Breaking stereotypes, baking cakes
Now, here’s a bakery whose foundation was laid on October 3, 2019 by two partners who, to the very least, have an age difference of 30 years. Before they started this business, one was pursuing a career in fashion designing and English Honours while the other was running an electronics and mobile store for over 25 years. It was the passion and love for baking of the elder one of the two partners that resulted in them starting a bakery business with the name, Mr Moustache’s Cakes. Meet the father-daughter duo of Arun and Khushboo Chaudhary who started this venture.
Tell us the story behind this unique venture.
Dad has always been passionate about baking, healthy baking to be precise. He used to bake healthy and delicious cakes for my grandparents and us at home. As for me, I always wanted to run a business. So, I thought why not take the concept of healthy baking to others too. I saw my dad’s passion to bake and converted it into a business. Therefore, we fulfilled both our dreams and launched Mr Moustache’s Cakes!
Why such an unusual name?
That’s a funny story. My dad has a moustache and like every other Indian dad, it is a matter of pride for him. As he was going to look after all the baking activities, we decided to name our brand as Mr Moustache’s Cakes.
How much investment went into the venture? Is it a bootstrapped one or there are some investors?
We started off with an investment of Rs 1 lakh and slowly it caught pace. It has been smooth from the beginning and we have made a good profit in monetary terms as well as customer satisfaction. At present, it is a bootstrap venture but we are actively looking for investors as well.
Father moves into the kitchen while daughter markets. Why this role reversal?
It is a turnaround because this was more about following our passions. So, my father immersed himself in baking and I started handling business-related things. My father has had no professional experience in baking and he is a self-taught baker. And this is not a forced decision. Normally, fathers are hesitant to let their daughters start a business from scratch because they are unsure. However, my dad let me open the gate to a lot of opportunities to utilise my potential to the fullest. It is also about breaking stereotypes.
What role does your mom play in the business?
Well, she is a good critique. So she gives us honest feedback and is our ardent follower on social media. She is also our support system, in good and bad times.
How is it working together? Are there any skirmishes or arguments between the two of you?
Working together has been fun because we learn something valuable from each other every day. Our personalities are opposite. He is a calm, sweet, and supportive whereas I am straightforward, energetic, and enthusiastic. As any father-daughter, we have differences in opinions but at the end of the day, we end up resolving all the arguments because we both know that we are learning something new every day.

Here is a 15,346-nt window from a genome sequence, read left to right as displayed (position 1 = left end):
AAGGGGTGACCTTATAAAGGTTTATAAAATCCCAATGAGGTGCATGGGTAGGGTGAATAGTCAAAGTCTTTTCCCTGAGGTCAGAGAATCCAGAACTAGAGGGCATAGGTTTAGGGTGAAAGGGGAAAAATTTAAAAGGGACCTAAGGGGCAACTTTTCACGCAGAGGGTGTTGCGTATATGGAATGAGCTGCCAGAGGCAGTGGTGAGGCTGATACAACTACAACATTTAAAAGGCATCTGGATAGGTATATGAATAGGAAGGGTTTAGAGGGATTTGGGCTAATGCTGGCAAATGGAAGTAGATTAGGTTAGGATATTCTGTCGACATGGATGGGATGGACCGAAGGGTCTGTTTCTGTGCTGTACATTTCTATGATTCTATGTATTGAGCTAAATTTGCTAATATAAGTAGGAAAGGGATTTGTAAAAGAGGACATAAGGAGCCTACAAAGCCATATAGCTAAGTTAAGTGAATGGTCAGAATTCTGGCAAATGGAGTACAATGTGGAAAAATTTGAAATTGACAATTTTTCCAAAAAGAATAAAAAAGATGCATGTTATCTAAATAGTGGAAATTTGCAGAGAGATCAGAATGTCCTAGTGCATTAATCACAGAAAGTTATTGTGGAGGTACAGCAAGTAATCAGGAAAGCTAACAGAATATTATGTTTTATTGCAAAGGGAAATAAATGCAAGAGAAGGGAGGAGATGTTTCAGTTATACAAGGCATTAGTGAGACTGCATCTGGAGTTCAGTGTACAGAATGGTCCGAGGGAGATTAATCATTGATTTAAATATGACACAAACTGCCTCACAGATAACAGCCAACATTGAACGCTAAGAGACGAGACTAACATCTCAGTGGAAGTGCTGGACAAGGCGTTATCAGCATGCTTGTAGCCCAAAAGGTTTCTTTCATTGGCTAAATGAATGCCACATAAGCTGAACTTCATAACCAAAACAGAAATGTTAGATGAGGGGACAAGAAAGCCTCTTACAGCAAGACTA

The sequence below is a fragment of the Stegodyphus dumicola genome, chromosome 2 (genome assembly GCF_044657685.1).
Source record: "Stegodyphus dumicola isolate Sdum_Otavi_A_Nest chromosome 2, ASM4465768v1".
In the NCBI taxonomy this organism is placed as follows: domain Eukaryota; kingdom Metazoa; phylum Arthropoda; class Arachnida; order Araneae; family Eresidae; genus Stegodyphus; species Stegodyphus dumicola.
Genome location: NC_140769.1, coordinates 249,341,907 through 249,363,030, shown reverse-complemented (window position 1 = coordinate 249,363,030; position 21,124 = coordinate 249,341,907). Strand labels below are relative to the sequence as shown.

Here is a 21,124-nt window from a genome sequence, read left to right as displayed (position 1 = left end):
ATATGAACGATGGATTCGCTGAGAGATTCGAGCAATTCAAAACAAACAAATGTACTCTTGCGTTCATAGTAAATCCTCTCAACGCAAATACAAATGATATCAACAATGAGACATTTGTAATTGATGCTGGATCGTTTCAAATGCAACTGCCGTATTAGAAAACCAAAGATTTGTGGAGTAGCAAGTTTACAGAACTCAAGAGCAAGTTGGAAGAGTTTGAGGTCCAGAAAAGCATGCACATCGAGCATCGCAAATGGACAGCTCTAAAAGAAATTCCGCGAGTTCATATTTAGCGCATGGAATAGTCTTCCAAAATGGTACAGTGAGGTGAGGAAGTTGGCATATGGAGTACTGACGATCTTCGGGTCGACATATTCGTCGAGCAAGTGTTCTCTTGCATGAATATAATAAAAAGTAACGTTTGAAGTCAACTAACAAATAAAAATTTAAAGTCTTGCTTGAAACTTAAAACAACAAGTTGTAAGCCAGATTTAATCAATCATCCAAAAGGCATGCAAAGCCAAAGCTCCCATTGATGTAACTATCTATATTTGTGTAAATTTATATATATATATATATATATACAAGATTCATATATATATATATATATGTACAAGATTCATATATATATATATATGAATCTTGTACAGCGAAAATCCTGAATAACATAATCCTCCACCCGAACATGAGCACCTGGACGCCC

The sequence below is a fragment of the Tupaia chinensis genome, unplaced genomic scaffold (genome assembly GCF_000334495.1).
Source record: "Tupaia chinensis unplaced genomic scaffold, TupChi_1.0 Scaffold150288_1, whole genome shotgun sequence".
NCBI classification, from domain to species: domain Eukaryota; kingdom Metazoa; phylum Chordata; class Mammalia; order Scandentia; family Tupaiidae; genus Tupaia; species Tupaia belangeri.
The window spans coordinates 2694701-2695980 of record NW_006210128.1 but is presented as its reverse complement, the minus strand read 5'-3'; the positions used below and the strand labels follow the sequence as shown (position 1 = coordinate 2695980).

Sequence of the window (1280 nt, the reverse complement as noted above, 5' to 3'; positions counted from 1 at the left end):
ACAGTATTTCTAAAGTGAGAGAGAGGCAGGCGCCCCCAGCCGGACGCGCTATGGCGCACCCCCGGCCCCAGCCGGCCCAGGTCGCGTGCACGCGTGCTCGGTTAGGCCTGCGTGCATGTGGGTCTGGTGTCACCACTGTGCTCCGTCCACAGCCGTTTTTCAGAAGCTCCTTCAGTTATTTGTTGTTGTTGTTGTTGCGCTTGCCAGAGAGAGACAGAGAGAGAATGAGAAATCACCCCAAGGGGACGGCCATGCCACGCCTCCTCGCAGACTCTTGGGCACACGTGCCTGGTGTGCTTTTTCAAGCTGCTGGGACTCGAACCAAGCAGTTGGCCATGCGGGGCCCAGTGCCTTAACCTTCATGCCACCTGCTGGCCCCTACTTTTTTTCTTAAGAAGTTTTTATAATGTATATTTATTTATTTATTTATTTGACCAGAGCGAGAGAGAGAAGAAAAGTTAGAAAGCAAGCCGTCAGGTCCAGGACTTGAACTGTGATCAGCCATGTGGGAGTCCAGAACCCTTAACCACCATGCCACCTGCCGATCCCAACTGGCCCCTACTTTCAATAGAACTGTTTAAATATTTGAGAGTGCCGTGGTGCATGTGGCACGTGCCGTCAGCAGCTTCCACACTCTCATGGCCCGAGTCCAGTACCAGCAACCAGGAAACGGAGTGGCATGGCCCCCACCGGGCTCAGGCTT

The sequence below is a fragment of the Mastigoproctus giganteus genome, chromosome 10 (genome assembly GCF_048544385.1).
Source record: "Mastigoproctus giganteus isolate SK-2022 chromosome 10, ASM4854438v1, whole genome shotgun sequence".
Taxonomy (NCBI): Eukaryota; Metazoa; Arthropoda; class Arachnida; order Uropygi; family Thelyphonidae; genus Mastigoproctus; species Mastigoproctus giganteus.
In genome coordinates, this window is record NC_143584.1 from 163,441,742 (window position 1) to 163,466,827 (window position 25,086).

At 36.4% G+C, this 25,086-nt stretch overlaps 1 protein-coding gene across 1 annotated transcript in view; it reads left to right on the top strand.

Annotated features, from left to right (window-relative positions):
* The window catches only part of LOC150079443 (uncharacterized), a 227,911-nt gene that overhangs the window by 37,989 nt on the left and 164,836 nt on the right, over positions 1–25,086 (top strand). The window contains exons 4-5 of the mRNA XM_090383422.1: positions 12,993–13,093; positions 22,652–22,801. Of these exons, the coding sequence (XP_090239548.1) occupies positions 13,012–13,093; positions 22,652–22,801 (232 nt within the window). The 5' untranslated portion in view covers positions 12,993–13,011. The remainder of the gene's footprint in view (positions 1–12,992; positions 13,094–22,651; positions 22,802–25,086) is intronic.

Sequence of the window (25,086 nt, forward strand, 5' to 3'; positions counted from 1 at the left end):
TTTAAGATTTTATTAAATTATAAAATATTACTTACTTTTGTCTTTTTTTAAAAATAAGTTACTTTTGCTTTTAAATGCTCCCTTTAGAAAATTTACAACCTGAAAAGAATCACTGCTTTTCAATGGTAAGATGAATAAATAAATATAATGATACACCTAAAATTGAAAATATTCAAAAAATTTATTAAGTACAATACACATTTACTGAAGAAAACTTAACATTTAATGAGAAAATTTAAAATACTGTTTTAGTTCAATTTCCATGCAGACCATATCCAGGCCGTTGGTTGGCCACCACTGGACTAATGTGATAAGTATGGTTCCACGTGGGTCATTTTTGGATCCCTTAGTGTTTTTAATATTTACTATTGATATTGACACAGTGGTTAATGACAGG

Where all do you serve? Any plans to expand your work area?
We are currently and mainly catering in Delhi-NCR and Gurugram. We plan to expand our business more and make. During the lockdown period, we used wait for an order to arrive and now we don’t have time to even think. Either we are making an order, delivering it or packing it. Dad’s hands would mostly have flour or chocolate on them and mine would be sticking tape to the boxes. I wish this continues in future and we keep growing. We hope to collaborate with a lot of cafes and have presence throughout Delhi-NCR, both offline as well as online, for which we are going to work harder and come up with more innovative ideas every time we present our product.
What are the challenges that you face, short-term or long-term?
There are a lot of challenges you face while running a small business, the biggest one being competing against the big companies. If we talk about the challenges that we faced during this pandemic, because it has brought a lot of change in our lives. Positives include that people tried homemade brands more and started supporting small business owners which fetched us a lot of new consumers. While talking about negatives, the biggest of all is that we can’t do exhibitions and food stalls. For us, offline selling is best suitable as it makes us instant money, we can build a direct connect with the customers and they can give us instant feedbacks. We can also have live interactions where they can try our products and buy them. All in all, the pandemic didn’t really affect our business.